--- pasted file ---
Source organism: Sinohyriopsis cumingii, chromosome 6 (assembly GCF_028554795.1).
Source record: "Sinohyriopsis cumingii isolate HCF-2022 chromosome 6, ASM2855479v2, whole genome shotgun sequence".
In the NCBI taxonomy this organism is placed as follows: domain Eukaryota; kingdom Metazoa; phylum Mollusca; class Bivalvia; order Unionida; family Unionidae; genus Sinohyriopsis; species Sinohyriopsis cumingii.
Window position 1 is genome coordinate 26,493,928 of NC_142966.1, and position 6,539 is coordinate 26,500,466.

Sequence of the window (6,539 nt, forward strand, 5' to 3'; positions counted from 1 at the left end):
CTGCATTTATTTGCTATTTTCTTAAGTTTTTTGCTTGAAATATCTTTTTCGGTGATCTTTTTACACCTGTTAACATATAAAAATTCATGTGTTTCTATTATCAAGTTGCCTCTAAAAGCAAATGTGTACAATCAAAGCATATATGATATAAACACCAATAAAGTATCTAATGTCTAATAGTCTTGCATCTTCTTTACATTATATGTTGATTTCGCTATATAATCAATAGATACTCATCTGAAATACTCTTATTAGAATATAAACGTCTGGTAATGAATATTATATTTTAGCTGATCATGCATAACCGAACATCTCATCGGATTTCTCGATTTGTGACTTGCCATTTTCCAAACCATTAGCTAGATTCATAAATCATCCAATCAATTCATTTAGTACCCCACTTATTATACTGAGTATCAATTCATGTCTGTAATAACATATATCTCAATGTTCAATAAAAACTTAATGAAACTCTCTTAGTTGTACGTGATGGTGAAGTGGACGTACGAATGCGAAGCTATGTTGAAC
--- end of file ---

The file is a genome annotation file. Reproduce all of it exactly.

Source organism: Sinohyriopsis cumingii, chromosome 6 (assembly GCF_028554795.1).
Source record: "Sinohyriopsis cumingii isolate HCF-2022 chromosome 6, ASM2855479v2, whole genome shotgun sequence".
In the NCBI taxonomy this organism is placed as follows: domain Eukaryota; kingdom Metazoa; phylum Mollusca; class Bivalvia; order Unionida; family Unionidae; genus Sinohyriopsis; species Sinohyriopsis cumingii.
Window position 1 is genome coordinate 26,493,928 of NC_142966.1, and position 6,539 is coordinate 26,500,466.

Sequence of the window (6,539 nt, forward strand, 5' to 3'; positions counted from 1 at the left end):
CTGCATTTATTTGCTATTTTCTTAAGTTTTTTGCTTGAAATATCTTTTTCGGTGATCTTTTTACACCTGTTAACATATAAAAATTCATGTGTTTCTATTATCAAGTTGCCTCTAAAAGCAAATGTGTACAATCAAAGCATATATGATATAAACACCAATAAAGTATCTAATGTCTAATAGTCTTGCATCTTCTTTACATTATATGTTGATTTCGCTATATAATCAATAGATACTCATCTGAAATACTCTTATTAGAATATAAACGTCTGGTAATGAATATTATATTTTAGCTGATCATGCATAACCGAACATCTCATCGGATTTCTCGATTTGTGACTTGCCATTTTCCAAACCATTAGCTAGATTCATAAATCATCCAATCAATTCATTTAGTACCCCACTTATTATACTGAGTATCAATTCATGTCTGTAATAACATATATCTCAATGTTCAATAAAAACTTAATGAAACTCTCTTAGTTGTACGTGATGGTGAAGTGGACGTACGAATGCGAAGCTATGTTGAAC